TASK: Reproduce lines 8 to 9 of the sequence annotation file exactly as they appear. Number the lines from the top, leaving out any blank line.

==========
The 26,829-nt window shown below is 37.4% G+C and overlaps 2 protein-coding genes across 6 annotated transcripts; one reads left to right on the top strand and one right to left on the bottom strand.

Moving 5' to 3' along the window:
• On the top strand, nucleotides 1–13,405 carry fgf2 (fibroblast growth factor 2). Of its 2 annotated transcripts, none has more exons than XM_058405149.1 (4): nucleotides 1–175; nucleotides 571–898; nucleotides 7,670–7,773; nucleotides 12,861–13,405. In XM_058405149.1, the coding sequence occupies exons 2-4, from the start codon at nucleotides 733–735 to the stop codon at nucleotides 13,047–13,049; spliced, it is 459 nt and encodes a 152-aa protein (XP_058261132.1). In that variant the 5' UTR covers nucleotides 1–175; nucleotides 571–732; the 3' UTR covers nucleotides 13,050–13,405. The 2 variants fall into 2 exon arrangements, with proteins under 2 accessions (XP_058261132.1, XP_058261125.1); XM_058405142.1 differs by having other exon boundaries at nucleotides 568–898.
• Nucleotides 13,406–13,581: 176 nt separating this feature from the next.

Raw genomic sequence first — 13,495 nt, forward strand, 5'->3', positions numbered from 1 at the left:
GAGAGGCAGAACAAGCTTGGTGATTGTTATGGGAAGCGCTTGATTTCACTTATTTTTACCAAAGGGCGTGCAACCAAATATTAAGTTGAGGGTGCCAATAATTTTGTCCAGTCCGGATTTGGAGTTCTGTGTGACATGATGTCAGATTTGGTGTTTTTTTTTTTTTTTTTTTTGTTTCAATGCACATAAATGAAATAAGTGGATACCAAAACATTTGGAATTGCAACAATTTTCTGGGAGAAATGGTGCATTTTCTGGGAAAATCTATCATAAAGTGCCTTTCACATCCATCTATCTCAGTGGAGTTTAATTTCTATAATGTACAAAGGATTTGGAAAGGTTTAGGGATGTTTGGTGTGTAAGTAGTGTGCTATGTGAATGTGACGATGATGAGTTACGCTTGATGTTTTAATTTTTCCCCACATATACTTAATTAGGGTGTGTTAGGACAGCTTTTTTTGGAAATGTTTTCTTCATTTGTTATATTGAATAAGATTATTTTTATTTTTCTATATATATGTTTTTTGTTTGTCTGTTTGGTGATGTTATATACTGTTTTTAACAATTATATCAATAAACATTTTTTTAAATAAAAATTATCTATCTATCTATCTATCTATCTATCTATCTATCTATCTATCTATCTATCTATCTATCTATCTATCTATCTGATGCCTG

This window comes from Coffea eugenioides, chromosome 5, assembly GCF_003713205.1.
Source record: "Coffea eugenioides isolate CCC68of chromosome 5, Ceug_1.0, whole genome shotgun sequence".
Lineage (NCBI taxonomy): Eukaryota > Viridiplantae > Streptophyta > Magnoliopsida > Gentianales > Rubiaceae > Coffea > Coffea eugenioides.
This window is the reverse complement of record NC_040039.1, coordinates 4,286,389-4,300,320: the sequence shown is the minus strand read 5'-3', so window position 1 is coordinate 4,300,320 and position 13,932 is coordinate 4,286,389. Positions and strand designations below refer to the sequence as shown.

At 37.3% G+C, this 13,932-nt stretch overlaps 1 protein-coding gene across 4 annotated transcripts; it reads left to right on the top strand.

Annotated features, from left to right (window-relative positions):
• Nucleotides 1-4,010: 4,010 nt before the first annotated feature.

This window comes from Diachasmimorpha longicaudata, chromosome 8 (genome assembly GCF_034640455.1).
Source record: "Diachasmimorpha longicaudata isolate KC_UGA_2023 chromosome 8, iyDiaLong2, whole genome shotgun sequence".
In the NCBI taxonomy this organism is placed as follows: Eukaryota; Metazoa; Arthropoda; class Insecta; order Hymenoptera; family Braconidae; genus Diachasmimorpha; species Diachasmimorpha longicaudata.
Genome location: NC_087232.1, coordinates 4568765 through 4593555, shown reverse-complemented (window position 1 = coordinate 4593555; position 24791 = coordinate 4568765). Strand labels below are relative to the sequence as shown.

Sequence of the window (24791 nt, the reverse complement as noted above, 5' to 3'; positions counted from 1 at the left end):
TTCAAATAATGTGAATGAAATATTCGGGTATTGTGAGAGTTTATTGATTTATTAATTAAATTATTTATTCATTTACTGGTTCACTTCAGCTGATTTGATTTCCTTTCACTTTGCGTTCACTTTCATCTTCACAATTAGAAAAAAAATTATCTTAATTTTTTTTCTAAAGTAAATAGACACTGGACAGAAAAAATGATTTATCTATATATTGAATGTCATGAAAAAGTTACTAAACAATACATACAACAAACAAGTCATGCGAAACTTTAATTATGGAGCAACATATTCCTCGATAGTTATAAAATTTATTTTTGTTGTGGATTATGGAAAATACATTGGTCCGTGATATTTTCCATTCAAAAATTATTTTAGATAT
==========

Source record: "Coffea eugenioides isolate CCC68of chromosome 5, Ceug_1.0, whole genome shotgun sequence".
Lineage (NCBI taxonomy): Eukaryota > Viridiplantae > Streptophyta > Magnoliopsida > Gentianales > Rubiaceae > Coffea > Coffea eugenioides.